Thus more oxygen than is usually available to the body is taken in and dissolved and carried under pressure throughout the body to injury areas where circulation is diminished or blocked. In this way, additional oxygen reaches damaged tissue and helps the body support its own healing process by generating stem cells at the point of injury. This flow of increased oxygen under pressure greatly enhances the ability of white blood cells to kill bacteria, reduces swelling and allows new blood vessels to grow rapidly in the affected areas. It is a simple, non-invasive and painless treatment.

Contraindications of Hyperbaric Oxygen Therapy

Upper respiratory infections and chronic sinusitis make it difficult for the patient to clear his/her ears.

Often decongestants will open the sinuses; occasionally surgical myringotomy is needed to maintain open Eustachian tubes. Treatment can be halted for three or four days to allow respiratory infection to clear.

High fever can predispose to oxygen seizures but in such cases drugs can lower the fever.

In some patients with severe emphysema and COPD the only stimulus to breathe is hypoxemia because such patients have lost their sensitivity to normal levels of CO-2. These patients may cease breathing if placed in the hyperbaric chamber.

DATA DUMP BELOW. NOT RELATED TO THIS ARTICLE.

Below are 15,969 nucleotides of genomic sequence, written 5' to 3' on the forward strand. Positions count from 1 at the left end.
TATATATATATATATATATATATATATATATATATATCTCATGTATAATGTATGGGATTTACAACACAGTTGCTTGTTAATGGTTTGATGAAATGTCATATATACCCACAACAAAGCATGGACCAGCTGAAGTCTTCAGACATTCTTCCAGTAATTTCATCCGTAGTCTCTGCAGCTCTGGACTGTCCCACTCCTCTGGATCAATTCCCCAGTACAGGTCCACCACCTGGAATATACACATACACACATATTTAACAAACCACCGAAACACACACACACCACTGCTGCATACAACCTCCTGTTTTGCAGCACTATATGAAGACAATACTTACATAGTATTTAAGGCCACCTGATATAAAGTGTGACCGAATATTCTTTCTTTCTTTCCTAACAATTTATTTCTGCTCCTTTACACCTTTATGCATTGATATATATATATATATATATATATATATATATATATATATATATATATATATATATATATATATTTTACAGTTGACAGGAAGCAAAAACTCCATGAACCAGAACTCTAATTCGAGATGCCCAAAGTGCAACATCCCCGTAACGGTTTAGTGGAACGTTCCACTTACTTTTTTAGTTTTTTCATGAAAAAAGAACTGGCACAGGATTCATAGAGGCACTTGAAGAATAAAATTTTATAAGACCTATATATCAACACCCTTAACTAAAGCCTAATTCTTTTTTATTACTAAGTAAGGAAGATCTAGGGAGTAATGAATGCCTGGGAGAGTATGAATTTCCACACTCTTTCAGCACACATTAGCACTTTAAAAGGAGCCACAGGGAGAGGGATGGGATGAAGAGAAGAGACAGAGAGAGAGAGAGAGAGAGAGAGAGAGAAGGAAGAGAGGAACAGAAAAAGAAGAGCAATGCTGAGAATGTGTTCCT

Patients with a lower than normal seizure threshold may be more prone to seizure due to oxygen toxicity. If hyperbaric oxygen therapy is required, however, additional anticonvulsants can be added to these patients’ regimens.

Hyperbaric oxygen therapy is contraindicated for patients with pneumothorax or collapsed lung; caution is advised for patients with a history of spontaneous pneumothorax.

Hyperbaric oxygen therapy is also not recommended for patients with active cancerous conditions. Hyperbaric oxygen therapy is not recommended for pregnant women except in life-threatening emergencies.

Address: 112 S. Water Street, Suite 106, Henderson, NV 89015
Phone: 801-206-1082 or 702 -275-5569
Email: Cherep.now@gmail.com
Website: Imaginenowveterans.org 

(Hours are by appointment)